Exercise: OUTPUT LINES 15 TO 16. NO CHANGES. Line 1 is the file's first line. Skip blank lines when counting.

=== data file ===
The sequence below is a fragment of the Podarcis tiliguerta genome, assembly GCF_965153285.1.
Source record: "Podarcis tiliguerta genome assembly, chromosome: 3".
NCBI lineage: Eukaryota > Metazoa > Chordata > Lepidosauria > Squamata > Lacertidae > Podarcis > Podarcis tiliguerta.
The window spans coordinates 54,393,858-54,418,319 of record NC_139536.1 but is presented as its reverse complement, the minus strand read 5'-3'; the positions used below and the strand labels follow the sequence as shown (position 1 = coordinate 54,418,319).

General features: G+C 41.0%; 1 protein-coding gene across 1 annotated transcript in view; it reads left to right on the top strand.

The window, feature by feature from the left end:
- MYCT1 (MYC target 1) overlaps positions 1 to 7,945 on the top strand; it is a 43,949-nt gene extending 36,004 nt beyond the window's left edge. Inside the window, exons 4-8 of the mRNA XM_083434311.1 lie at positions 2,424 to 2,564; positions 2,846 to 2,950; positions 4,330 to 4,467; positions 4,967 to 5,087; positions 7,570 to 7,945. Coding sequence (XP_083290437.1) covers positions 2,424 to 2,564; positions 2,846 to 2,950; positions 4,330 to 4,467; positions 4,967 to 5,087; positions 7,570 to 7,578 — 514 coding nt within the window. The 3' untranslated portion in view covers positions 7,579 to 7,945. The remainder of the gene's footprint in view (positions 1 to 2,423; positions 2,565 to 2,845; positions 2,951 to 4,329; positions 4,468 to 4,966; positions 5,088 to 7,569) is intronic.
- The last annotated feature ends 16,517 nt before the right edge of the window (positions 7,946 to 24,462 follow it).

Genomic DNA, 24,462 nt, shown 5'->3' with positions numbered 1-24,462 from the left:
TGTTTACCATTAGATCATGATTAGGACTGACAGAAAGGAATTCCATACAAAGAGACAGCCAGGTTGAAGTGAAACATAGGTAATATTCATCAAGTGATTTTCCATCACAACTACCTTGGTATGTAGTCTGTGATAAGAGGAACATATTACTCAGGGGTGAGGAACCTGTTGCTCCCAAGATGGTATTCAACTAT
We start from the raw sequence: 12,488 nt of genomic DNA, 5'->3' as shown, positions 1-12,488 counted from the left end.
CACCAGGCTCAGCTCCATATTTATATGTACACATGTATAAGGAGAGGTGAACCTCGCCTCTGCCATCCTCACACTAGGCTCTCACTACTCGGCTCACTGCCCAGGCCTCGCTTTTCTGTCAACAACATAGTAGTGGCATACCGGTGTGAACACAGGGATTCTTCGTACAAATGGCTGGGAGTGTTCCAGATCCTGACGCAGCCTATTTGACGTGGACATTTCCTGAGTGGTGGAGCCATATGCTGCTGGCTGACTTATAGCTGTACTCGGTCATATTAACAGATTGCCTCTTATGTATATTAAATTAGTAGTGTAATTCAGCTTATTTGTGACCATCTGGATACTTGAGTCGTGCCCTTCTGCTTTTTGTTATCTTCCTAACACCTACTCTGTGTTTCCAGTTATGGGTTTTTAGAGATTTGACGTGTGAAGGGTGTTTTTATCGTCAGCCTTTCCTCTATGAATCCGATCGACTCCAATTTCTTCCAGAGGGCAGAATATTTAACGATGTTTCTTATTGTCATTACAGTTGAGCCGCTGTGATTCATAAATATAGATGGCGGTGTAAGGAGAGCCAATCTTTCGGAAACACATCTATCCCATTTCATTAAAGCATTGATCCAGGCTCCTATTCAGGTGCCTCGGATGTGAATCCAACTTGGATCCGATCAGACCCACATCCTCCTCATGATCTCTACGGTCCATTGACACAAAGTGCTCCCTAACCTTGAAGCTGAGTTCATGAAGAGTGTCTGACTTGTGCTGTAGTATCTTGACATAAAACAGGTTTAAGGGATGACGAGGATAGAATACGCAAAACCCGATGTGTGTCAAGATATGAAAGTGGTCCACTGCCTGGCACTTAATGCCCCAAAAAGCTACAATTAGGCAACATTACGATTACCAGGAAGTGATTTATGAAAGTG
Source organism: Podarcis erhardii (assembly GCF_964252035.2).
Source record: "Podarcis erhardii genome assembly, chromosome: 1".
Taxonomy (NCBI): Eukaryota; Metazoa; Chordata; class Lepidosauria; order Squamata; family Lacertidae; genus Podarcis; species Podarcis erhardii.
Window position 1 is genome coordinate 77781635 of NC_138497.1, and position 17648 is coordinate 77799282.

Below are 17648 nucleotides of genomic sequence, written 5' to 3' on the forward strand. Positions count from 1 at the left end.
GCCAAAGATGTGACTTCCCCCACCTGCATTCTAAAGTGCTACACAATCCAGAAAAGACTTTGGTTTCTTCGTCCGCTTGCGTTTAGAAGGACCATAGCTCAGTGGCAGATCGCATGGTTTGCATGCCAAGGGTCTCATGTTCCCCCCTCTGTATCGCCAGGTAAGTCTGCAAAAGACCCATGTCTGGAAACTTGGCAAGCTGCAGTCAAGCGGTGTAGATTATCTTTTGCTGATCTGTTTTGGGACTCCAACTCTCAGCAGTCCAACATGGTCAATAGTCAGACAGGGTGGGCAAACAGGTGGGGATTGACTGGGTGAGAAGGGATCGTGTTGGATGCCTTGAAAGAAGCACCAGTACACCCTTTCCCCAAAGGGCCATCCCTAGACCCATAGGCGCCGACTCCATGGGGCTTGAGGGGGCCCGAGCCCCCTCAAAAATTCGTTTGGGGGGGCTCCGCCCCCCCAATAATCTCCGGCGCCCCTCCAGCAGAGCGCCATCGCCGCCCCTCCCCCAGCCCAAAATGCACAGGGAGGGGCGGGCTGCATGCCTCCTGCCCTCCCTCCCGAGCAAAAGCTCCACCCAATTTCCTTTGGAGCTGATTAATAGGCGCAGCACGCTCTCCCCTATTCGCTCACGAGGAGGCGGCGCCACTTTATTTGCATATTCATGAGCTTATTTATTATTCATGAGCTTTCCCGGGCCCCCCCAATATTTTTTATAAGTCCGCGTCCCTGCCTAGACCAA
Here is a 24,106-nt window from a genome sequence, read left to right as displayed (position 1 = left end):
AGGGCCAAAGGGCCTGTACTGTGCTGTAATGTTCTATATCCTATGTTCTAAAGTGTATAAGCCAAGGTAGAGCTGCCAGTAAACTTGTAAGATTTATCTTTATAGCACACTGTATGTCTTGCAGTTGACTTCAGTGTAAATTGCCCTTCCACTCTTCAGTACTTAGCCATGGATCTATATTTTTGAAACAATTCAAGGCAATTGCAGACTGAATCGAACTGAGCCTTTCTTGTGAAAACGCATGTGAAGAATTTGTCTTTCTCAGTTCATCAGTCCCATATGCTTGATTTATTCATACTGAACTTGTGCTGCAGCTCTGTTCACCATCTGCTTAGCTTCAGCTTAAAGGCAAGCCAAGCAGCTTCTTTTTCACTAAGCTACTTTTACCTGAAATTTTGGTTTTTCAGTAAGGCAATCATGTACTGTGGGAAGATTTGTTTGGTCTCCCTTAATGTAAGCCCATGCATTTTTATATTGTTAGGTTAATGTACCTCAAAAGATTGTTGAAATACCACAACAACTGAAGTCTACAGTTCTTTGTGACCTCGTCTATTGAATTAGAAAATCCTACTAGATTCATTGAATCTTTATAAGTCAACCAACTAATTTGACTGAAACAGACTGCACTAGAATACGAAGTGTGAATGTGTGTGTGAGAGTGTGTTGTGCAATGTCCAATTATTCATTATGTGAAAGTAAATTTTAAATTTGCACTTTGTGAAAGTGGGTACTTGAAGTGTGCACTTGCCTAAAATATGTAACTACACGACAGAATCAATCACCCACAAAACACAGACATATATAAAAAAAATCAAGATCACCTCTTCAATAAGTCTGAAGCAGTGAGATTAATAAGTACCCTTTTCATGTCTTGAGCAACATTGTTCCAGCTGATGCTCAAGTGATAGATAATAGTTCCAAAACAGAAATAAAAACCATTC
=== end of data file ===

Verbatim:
Taxonomy (NCBI): Eukaryota; Metazoa; Chordata; class Lepidosauria; order Squamata; family Lacertidae; genus Podarcis; species Podarcis erhardii.
Window position 1 is genome coordinate 77781635 of NC_138497.1, and position 17648 is coordinate 77799282.